Are you ready to leap into the world of investment property ownership? An investment property is one of the largest assets you will probably ever buy. With enough effort, funds and the right people around you, this can be an excellent way to generate passive income.
Many people like the idea of owning an investment property, without understanding all of the in's and out's it comes with and what it takes to find the right investment. In this blog, we'll discuss what you'll need to know when purchasing your first investment property along with some of the challenges that you may encounter.
Obtaining a Mortgage
Whether you're looking to purchase a primary residence or an investment property, one of the first questions most people ask is, "How much can I afford?" Using a mortgage calculator to get an idea of rates and payments will get you headed in the right direction. Next, you will need to be preapproved for the amount you qualify for. Make it clear to the loan expert that you are buying an investment property.
Getting preapproved first allows you to jump on an opportunity at a moment's notice. For example, if you find a perfect deal, but you're not preapproved, someone who is preapproved can get the home under contract before you do. Also, if you aren't preapproved, you might find the home of your dreams only to discover you don't qualify for it. Getting preapproved helps you stay on-track and take advantage of the best deals.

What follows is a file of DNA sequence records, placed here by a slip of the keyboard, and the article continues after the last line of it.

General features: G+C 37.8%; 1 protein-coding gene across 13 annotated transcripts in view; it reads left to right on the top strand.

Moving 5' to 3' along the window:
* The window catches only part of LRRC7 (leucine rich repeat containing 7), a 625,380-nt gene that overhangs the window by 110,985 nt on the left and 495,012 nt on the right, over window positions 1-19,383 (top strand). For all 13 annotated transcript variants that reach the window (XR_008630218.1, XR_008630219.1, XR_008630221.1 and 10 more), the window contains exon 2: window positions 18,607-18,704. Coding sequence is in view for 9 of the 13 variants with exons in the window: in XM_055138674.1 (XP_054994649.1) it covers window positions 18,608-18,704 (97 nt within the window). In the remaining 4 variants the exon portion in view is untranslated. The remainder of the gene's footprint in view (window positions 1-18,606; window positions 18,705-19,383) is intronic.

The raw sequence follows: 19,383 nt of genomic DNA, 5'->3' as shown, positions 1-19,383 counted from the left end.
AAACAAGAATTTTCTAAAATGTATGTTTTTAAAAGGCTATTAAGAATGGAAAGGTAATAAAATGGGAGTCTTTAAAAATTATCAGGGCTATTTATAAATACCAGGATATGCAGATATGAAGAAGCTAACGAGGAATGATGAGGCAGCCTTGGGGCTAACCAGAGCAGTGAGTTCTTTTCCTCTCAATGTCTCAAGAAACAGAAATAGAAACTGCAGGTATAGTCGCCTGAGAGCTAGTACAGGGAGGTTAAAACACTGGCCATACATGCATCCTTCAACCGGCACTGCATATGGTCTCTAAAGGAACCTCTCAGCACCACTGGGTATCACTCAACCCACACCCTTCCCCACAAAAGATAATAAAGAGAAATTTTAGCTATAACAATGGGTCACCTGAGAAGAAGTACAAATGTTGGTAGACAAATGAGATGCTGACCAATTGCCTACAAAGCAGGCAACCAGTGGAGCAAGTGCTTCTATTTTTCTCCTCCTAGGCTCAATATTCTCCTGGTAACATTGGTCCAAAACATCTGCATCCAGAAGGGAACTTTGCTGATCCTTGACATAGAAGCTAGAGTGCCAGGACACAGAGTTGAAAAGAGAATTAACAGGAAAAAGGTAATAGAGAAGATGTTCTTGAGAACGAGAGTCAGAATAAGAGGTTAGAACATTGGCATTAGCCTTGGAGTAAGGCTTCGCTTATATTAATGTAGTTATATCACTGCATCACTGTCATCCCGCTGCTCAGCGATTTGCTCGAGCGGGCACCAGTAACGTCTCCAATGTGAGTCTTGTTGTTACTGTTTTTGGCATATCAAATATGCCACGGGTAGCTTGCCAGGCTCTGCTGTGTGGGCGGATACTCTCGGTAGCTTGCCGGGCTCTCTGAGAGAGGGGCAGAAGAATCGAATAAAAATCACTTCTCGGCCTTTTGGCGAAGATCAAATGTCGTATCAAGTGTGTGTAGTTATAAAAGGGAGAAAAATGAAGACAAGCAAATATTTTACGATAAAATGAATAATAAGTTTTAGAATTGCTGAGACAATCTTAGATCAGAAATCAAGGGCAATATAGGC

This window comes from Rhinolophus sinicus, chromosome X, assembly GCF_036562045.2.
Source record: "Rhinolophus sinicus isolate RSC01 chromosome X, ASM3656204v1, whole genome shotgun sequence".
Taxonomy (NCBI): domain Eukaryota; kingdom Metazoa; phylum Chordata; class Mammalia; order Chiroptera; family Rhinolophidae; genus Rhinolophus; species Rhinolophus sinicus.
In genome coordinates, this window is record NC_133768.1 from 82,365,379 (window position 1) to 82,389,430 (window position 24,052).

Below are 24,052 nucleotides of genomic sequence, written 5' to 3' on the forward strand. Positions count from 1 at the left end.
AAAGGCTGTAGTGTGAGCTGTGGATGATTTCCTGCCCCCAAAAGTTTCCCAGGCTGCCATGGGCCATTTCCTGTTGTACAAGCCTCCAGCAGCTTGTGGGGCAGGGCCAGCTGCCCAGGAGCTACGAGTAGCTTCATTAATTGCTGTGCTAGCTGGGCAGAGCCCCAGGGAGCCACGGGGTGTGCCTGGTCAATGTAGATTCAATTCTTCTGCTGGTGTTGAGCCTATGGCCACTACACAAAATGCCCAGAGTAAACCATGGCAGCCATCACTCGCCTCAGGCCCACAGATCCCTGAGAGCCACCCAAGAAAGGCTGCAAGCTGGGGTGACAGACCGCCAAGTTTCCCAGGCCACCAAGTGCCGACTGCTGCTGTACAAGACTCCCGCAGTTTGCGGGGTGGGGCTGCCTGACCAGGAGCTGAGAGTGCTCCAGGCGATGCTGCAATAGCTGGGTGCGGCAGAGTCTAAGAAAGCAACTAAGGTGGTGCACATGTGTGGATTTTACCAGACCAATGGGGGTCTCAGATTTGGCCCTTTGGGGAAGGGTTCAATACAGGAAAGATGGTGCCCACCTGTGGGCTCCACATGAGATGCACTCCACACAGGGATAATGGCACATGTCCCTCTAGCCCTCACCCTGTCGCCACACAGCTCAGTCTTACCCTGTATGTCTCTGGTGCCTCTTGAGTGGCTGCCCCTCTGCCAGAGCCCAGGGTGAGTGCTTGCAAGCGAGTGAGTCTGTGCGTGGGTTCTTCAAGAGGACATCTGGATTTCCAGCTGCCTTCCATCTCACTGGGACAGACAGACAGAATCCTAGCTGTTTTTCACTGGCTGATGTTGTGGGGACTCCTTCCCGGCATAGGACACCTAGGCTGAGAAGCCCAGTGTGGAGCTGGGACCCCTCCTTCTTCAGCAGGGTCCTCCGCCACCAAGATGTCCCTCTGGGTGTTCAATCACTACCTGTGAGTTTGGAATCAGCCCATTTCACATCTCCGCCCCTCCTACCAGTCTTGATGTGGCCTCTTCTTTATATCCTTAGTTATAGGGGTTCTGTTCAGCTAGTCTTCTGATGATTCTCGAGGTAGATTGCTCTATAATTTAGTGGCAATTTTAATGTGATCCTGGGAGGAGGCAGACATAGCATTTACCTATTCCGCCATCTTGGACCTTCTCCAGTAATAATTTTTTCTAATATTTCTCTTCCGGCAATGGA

Credit Score Requirements
The minimum credit score requirement on a single-unit investment property is 620 and it will require a 20% down payment. If you have a credit score of 720 or higher, you're only required to put down 15%.
For an adjustable-rate mortgage, the minimum credit score of 620 requires a 15% down payment on a single-family property.
It's important to communicate with your loan expert to clarify any confusion about what you do and don't qualify for.
Other requirements include two years of tax returns, two years of W-2s and two months of bank statements to your mortgage company. Think of it as the 2/2/2 rule. Your mortgage company will also want six months of mortgage payments in reserve in the event of financial hardship.
Determining The Potential ROI
The ROI can be calculated by first finding the net annual income of the property (rent money left over after taxes, insurance, fees, HOA, repairs, etc.). Take the net annual income and divide it by the amount you spend on the property.
Example: Net Annual Income is $8,000 / $100,000 You Spent = 8% ROI
This is a good way to determine which investment property meets your financial expectations.
What Makes a Good Investment Property
If you're scouting the area for a perfect rental property, look for a home with low maintenance and minimal vacancies.
Unless you have extensive handyman skills or have completed meticulous planning about a fixer-upper, we strongly suggest you stray from this "opportunity". This will help prevent your investment from becoming a money pit.
If your property is vacant, it isn't much of an investment... is it? But this doesn't mean open your home up to any potential tenant. Make your property attractive to GOOD tenants. One's that will pay rent on time and take care of the home. To do this, you can put specific lease agreements in the contract that a quality tenant won't have a problem signing.
Reed Property Management
When you pile all of the aforementioned tasks listed above on top of everyday life, it can become quite overwhelming. At Reed Property Management, we have the connections and experience to help you find an investment home. We will maximize the ROI of your home by performing background checks on potential tenants, property inspections to ensure your investment is being maintained, mortgage and utility payments, rent collection and much more.